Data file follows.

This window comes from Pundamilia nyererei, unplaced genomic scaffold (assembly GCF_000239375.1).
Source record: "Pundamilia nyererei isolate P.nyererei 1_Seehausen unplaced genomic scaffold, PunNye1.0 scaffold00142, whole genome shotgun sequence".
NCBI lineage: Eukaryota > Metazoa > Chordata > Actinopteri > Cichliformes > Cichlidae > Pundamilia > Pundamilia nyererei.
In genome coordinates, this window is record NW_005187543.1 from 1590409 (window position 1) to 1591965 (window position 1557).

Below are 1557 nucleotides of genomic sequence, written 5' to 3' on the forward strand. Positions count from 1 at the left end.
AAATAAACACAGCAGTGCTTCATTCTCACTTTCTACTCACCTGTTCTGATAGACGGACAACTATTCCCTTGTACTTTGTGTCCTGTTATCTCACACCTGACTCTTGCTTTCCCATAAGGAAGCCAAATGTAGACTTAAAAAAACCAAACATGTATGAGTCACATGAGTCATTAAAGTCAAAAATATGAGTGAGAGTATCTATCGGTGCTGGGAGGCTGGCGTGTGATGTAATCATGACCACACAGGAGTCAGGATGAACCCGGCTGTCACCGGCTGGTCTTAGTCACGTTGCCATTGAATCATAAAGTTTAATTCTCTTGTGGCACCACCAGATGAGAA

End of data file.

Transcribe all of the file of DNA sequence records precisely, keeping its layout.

This window comes from Pundamilia nyererei, unplaced genomic scaffold (assembly GCF_000239375.1).
Source record: "Pundamilia nyererei isolate P.nyererei 1_Seehausen unplaced genomic scaffold, PunNye1.0 scaffold00142, whole genome shotgun sequence".
NCBI lineage: Eukaryota > Metazoa > Chordata > Actinopteri > Cichliformes > Cichlidae > Pundamilia > Pundamilia nyererei.
In genome coordinates, this window is record NW_005187543.1 from 1590409 (window position 1) to 1591965 (window position 1557).

Below are 1557 nucleotides of genomic sequence, written 5' to 3' on the forward strand. Positions count from 1 at the left end.
AAATAAACACAGCAGTGCTTCATTCTCACTTTCTACTCACCTGTTCTGATAGACGGACAACTATTCCCTTGTACTTTGTGTCCTGTTATCTCACACCTGACTCTTGCTTTCCCATAAGGAAGCCAAATGTAGACTTAAAAAAACCAAACATGTATGAGTCACATGAGTCATTAAAGTCAAAAATATGAGTGAGAGTATCTATCGGTGCTGGGAGGCTGGCGTGTGATGTAATCATGACCACACAGGAGTCAGGATGAACCCGGCTGTCACCGGCTGGTCTTAGTCACGTTGCCATTGAATCATAAAGTTTAATTCTCTTGTGGCACCACCAGATGAGAA